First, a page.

Aging, Vulnerability and Managing Type 2 Diabetes During a Pandemic
Older men and women have been found to be more vulnerable to negative outcomes should they contract Covid19, particularly if they also have comorbid conditions such as type 2 diabetes. Cultural, racial, ethnic, and social class differences exist in vulnerability to Covid19 and in the prevalence of type 2 diabetes. In the United States, for example, diabetes rates for minority and immigrant populations are higher than for non-Hispanic whites. During the a social health crisis, it is helpful to explore the ways that illness management and associated vulnerability influences the ways that minority elders attempt to maintain and promote their well-being. This paper presents a case study example of an older immigrant woman, diagnosed with type 2 diabetes, and her struggle to manage her illness during a pandemic. The risk of developing diabetes in the United States is 3 to 1 and risks increase with age (American Diabetes Association, 2020). Almost 50 % of black women as well as Hispanic men and women will develop diabetes in their lifetime (CDC, 2019). Disparities such as these have their origin in intersecting risk factors such as health care and lifestyle factors such as tress, poverty, weight, diet, and exercise patterns. Being a member of an ethnic minority and being overweight are the two significant factors associated with the onset of type 2 diabetes. During the coronavirus epidemic, these same factors also increase the risk for infection and for greater complications, even death as a result of infection (Society for Women’s Health Research, 2020). This essay illustrates the increased vulnerability and challenges including loneliness facing older women with type 2 diabetes during pandemic isolation.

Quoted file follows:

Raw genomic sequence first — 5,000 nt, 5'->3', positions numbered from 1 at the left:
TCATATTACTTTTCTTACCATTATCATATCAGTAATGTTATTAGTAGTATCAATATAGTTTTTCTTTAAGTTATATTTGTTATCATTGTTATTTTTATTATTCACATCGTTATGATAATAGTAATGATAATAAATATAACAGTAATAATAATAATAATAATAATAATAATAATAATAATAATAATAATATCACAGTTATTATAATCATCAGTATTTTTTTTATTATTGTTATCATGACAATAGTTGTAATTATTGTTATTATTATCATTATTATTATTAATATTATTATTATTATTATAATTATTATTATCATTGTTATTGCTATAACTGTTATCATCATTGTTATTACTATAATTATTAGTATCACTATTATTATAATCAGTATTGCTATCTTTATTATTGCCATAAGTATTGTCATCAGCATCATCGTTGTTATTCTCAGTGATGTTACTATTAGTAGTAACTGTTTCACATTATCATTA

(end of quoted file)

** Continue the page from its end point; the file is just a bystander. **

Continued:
Copyright (c) 2020 Jasmin Tahmaseb McConatha
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